Difference between revisions of "ASP.NET Misconfigurations"

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__TOC__
 
 
[[ASDR Table of Contents]]
 
  
 
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[[ASDR_TOC_Vulnerabilities|Vulnerabilities Table of Contents]]
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==Description==
 
==Description==
  
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===Creating Debug Binary===
 
Debugging messages help attackers learn about the system and plan a form of attack.
 
Debugging messages help attackers learn about the system and plan a form of attack.
  
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The use of debug binaries causes an application to provide as much information about itself as possible to the user. Debug binaries are meant to be used in a development or testing environment and can pose a security risk if they are deployed to production. Attackers can leverage the additional information they gain from debugging output to mount attacks targeted on the framework, database, or other resources used by the application.
 
The use of debug binaries causes an application to provide as much information about itself as possible to the user. Debug binaries are meant to be used in a development or testing environment and can pose a security risk if they are deployed to production. Attackers can leverage the additional information they gain from debugging output to mount attacks targeted on the framework, database, or other resources used by the application.
  
==Risk Factors==
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'''Examples'''
TBD
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==Examples==
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To identify this vulnerablity, look for the following pattern on the compilation section within the system.web group of the Web.config file at the application's root directory:
 
To identify this vulnerablity, look for the following pattern on the compilation section within the system.web group of the Web.config file at the application's root directory:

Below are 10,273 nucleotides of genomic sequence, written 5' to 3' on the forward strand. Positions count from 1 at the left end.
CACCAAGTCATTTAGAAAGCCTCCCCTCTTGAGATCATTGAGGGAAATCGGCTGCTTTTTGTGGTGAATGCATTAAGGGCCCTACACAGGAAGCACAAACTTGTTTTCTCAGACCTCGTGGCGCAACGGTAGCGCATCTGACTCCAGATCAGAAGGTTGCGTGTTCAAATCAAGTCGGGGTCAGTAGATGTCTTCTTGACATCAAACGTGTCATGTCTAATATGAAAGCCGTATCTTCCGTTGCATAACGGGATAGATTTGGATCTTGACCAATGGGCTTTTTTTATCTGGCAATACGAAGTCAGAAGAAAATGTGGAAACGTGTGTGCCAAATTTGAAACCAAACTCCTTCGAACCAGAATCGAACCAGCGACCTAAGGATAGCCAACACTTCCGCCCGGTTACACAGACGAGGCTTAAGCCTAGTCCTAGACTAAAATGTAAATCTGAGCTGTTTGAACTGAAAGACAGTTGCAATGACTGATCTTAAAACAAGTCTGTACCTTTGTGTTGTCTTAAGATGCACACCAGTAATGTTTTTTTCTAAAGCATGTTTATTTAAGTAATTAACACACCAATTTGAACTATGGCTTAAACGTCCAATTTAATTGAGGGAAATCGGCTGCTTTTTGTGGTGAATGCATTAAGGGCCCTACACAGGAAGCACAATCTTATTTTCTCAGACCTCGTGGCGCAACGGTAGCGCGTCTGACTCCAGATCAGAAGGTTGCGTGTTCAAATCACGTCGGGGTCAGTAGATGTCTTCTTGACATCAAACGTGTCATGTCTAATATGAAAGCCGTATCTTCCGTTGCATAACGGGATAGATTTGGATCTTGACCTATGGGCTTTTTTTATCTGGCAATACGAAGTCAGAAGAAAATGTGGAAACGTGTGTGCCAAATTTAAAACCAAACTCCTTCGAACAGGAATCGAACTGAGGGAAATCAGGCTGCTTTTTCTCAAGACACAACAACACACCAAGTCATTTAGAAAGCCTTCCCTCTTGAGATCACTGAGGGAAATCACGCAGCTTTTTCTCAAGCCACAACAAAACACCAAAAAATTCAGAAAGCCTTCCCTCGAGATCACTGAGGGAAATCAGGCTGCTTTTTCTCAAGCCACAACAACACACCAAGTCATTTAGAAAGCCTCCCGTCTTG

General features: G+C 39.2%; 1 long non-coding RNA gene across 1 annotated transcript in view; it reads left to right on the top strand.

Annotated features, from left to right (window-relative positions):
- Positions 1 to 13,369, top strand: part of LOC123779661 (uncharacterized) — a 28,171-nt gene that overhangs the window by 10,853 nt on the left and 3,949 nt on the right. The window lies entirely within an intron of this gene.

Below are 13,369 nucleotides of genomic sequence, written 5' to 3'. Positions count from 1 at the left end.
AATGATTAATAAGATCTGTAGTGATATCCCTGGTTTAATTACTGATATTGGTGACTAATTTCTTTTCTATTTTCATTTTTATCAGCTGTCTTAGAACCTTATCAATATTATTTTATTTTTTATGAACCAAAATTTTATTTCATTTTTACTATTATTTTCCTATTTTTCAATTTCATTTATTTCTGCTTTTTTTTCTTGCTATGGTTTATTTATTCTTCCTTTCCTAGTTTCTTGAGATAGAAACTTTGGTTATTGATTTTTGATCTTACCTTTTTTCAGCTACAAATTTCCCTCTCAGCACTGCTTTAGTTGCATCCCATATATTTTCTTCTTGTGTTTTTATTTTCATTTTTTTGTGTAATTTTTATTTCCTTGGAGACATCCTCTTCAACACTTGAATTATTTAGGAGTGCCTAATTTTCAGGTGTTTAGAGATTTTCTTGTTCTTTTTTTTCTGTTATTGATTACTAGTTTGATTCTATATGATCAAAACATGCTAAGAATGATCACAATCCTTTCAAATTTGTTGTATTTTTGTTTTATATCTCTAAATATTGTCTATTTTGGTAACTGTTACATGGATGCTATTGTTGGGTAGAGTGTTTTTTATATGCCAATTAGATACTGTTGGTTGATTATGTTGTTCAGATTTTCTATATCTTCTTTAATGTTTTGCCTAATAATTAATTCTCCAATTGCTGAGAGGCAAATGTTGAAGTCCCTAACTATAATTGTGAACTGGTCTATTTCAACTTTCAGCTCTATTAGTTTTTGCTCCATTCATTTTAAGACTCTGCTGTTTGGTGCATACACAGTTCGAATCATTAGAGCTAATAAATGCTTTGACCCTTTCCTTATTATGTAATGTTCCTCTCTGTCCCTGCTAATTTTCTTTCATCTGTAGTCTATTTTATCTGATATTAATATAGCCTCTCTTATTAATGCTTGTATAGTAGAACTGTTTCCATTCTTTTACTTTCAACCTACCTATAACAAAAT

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</pre>
 
</pre>
  
==Related [[Attacks]]==
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===Missing Custom Error Handling===
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An ASP .NET application must enable custom error pages in order to prevent attackers from mining information from the framework's built-in error responses.
  
* [[Attack 1]]
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ASP.NET applications should be configured to use custom error pages instead of the framework default page. In the event of an application exception, use the <customErrors> element to configure custom, generic error messages that should be returned to the client. The default error page provides detailed information about the error that occurred, and should not be used in production environments. Attackers can leverage the additional information provided by a default error page to mount attacks targeted on the framework, database, or other resources used by the application.
* [[Attack 2]]
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Make sure that the mode attribute is set to "RemoteOnly" in the web.config file as shown in the following example.
  
==Related [[Vulnerabilities]]==
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<customErrors mode="RemoteOnly" />
  
* [[Vulnerability 1]]
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The mode attribute of the <customErrors> tag in the Web.config file defines whether custom or default error pages are used. It should be configured to use a custom page as follows: 
* [[Vulnerabiltiy 2]]
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<customErrors mode="On" defaultRedirect="YourErrorPage.htm" />
  
==Related [[Controls]]==
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'''Related Threats'''
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Information leakage is the major threat due to the improper error handling. Error messages provide quite useful information to the attacker that can be used to launch further attacks such as SQL Injection. Below are a few examples of threats because of the improper error handling:
 +
A. Error messages can be used by an attacker to extract specific information about the System and Application.
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B. An unexpected error can be used to crack the application off line thus creating a denial-of-service attack by an attacker.
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C. Unexpected errors may provide an attacker with a buffer or stack overflow condition that sets the stage for an arbitrary code execution.
  
* [[Control 1]]
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'''Examples'''
* [[Control 2]]
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Two typical misconfigurations: